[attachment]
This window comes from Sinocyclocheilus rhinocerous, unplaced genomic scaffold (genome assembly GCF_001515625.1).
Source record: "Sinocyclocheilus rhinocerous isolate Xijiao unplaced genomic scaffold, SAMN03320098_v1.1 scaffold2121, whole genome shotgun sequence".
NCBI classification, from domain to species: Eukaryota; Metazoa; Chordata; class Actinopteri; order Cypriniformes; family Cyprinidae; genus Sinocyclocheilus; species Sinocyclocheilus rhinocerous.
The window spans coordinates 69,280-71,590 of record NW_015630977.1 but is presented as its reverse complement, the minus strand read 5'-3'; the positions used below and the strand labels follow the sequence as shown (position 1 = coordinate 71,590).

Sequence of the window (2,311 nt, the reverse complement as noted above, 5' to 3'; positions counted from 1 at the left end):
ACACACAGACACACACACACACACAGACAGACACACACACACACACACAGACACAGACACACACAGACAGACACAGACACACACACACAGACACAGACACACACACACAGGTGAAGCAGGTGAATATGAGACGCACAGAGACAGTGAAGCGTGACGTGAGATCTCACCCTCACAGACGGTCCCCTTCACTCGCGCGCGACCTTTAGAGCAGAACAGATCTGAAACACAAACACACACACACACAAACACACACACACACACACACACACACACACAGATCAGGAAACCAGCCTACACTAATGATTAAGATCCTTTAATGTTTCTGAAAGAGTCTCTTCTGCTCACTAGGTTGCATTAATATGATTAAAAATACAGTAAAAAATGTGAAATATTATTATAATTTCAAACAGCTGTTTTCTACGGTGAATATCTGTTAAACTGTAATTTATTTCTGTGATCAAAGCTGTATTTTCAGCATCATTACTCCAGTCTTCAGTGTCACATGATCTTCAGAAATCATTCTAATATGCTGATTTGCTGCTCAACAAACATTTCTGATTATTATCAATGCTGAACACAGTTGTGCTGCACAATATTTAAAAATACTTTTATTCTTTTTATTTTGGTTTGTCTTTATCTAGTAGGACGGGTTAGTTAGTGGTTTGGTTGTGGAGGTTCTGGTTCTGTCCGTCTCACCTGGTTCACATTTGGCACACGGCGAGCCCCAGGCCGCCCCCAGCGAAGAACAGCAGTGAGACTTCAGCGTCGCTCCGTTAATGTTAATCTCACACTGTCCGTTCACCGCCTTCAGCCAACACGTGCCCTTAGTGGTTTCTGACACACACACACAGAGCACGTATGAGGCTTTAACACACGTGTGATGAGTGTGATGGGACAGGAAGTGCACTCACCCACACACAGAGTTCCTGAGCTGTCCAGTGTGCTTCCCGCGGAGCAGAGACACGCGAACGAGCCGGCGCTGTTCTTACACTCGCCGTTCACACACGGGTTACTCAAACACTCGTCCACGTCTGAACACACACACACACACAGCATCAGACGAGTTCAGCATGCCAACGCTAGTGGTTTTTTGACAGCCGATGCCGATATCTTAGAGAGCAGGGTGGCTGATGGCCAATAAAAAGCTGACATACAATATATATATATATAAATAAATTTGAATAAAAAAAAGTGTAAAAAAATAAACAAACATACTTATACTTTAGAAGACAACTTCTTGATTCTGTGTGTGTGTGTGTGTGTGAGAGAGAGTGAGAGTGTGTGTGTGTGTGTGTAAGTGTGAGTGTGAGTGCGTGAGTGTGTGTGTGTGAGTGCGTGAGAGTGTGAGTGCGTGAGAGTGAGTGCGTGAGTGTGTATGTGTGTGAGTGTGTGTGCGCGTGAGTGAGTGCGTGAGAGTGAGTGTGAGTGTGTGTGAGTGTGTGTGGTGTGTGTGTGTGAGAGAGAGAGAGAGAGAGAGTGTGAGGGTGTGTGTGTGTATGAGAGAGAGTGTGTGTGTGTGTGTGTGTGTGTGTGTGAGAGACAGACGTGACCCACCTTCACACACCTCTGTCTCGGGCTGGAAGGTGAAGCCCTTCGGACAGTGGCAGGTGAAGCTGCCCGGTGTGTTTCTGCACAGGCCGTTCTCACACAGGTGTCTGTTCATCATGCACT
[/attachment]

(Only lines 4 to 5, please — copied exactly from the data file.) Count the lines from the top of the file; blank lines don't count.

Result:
The window spans coordinates 69,280-71,590 of record NW_015630977.1 but is presented as its reverse complement, the minus strand read 5'-3'; the positions used below and the strand labels follow the sequence as shown (position 1 = coordinate 71,590).

Sequence of the window (2,311 nt, the reverse complement as noted above, 5' to 3'; positions counted from 1 at the left end):